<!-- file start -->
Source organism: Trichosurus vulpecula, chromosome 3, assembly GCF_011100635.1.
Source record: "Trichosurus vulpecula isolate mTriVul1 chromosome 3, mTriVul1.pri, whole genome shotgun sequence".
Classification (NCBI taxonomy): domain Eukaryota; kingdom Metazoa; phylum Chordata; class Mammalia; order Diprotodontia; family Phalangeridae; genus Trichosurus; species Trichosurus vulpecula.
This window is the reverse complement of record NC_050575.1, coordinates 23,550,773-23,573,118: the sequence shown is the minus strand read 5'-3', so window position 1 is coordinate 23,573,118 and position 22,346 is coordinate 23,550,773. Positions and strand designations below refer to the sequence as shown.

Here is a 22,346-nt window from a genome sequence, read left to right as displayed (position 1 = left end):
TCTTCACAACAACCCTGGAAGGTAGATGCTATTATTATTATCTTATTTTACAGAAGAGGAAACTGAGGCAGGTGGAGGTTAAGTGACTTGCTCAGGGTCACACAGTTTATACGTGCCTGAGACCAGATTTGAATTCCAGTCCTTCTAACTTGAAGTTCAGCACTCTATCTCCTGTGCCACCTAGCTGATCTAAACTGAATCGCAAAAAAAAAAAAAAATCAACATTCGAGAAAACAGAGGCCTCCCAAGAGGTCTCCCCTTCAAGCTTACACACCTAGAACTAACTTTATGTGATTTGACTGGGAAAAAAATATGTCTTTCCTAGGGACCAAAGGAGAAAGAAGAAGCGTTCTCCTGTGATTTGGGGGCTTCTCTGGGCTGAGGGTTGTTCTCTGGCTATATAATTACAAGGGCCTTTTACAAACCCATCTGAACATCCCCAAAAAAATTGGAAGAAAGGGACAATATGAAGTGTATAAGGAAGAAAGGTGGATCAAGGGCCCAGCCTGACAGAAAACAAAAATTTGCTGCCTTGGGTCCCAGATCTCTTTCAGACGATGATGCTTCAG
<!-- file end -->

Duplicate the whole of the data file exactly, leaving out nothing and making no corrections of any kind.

Source organism: Trichosurus vulpecula, chromosome 3, assembly GCF_011100635.1.
Source record: "Trichosurus vulpecula isolate mTriVul1 chromosome 3, mTriVul1.pri, whole genome shotgun sequence".
Classification (NCBI taxonomy): domain Eukaryota; kingdom Metazoa; phylum Chordata; class Mammalia; order Diprotodontia; family Phalangeridae; genus Trichosurus; species Trichosurus vulpecula.
This window is the reverse complement of record NC_050575.1, coordinates 23,550,773-23,573,118: the sequence shown is the minus strand read 5'-3', so window position 1 is coordinate 23,573,118 and position 22,346 is coordinate 23,550,773. Positions and strand designations below refer to the sequence as shown.

Here is a 22,346-nt window from a genome sequence, read left to right as displayed (position 1 = left end):
TCTTCACAACAACCCTGGAAGGTAGATGCTATTATTATTATCTTATTTTACAGAAGAGGAAACTGAGGCAGGTGGAGGTTAAGTGACTTGCTCAGGGTCACACAGTTTATACGTGCCTGAGACCAGATTTGAATTCCAGTCCTTCTAACTTGAAGTTCAGCACTCTATCTCCTGTGCCACCTAGCTGATCTAAACTGAATCGCAAAAAAAAAAAAAAATCAACATTCGAGAAAACAGAGGCCTCCCAAGAGGTCTCCCCTTCAAGCTTACACACCTAGAACTAACTTTATGTGATTTGACTGGGAAAAAAATATGTCTTTCCTAGGGACCAAAGGAGAAAGAAGAAGCGTTCTCCTGTGATTTGGGGGCTTCTCTGGGCTGAGGGTTGTTCTCTGGCTATATAATTACAAGGGCCTTTTACAAACCCATCTGAACATCCCCAAAAAAATTGGAAGAAAGGGACAATATGAAGTGTATAAGGAAGAAAGGTGGATCAAGGGCCCAGCCTGACAGAAAACAAAAATTTGCTGCCTTGGGTCCCAGATCTCTTTCAGACGATGATGCTTCAG